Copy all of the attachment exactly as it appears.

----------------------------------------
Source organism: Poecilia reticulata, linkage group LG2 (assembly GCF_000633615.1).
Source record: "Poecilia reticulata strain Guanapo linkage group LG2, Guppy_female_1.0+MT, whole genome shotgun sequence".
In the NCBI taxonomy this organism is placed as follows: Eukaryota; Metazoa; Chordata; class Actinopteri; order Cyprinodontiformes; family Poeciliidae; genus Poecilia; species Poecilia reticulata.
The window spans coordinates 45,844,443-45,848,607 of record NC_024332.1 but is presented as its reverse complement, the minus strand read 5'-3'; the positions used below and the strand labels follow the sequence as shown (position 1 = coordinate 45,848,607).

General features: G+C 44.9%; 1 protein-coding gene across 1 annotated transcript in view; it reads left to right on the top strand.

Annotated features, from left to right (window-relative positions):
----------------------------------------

Source organism: Poecilia reticulata, linkage group LG2 (assembly GCF_000633615.1).
Source record: "Poecilia reticulata strain Guanapo linkage group LG2, Guppy_female_1.0+MT, whole genome shotgun sequence".
In the NCBI taxonomy this organism is placed as follows: Eukaryota; Metazoa; Chordata; class Actinopteri; order Cyprinodontiformes; family Poeciliidae; genus Poecilia; species Poecilia reticulata.
The window spans coordinates 45,844,443-45,848,607 of record NC_024332.1 but is presented as its reverse complement, the minus strand read 5'-3'; the positions used below and the strand labels follow the sequence as shown (position 1 = coordinate 45,848,607).

General features: G+C 44.9%; 1 protein-coding gene across 1 annotated transcript in view; it reads left to right on the top strand.

Annotated features, from left to right (window-relative positions):